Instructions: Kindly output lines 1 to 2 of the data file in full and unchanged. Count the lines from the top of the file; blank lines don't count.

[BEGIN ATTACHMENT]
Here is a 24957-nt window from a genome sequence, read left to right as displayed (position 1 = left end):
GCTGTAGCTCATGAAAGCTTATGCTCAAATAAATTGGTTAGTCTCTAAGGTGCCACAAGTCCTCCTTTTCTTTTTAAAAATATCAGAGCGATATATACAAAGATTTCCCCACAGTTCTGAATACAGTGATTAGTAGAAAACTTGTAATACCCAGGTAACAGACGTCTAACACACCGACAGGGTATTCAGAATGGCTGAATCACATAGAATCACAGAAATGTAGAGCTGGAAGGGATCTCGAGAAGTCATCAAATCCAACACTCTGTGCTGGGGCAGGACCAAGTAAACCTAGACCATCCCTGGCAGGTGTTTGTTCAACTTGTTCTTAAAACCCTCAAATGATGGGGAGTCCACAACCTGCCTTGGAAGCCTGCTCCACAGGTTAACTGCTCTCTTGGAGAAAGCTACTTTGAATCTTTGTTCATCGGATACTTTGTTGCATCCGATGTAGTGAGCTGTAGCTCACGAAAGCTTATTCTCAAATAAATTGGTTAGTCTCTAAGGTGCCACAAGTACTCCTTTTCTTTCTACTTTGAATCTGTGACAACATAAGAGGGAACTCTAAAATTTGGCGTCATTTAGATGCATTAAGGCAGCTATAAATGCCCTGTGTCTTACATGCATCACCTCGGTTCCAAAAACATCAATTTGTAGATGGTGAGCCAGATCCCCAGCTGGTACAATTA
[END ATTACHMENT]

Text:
Here is a 24957-nt window from a genome sequence, read left to right as displayed (position 1 = left end):
GCTGTAGCTCATGAAAGCTTATGCTCAAATAAATTGGTTAGTCTCTAAGGTGCCACAAGTCCTCCTTTTCTTTTTAAAAATATCAGAGCGATATATACAAAGATTTCCCCACAGTTCTGAATACAGTGATTAGTAGAAAACTTGTAATACCCAGGTAACAGACGTCTAACACACCGACAGGGTATTCAGAATGGCTGAATCACATAGAATCACAGAAATGTAGAGCTGGAAGGGATCTCGAGAAGTCATCAAATCCAACACTCTGTGCTGGGGCAGGACCAAGTAAACCTAGACCATCCCTGGCAGGTGTTTGTTCAACTTGTTCTTAAAACCCTCAAATGATGGGGAGTCCACAACCTGCCTTGGAAGCCTGCTCCACAGGTTAACTGCTCTCTTGGAGAAAGCTACTTTGAATCTTTGTTCATCGGATACTTTGTTGCATCCGATGTAGTGAGCTGTAGCTCACGAAAGCTTATTCTCAAATAAATTGGTTAGTCTCTAAGGTGCCACAAGTACTCCTTTTCTTTCTACTTTGAATCTGTGACAACATAAGAGGGAACTCTAAAATTTGGCGTCATTTAGATGCATTAAGGCAGCTATAAATGCCCTGTGTCTTACATGCATCACCTCGGTTCCAAAAACATCAATTTGTAGATGGTGAGCCAGATCCCCAGCTGGTACAATTA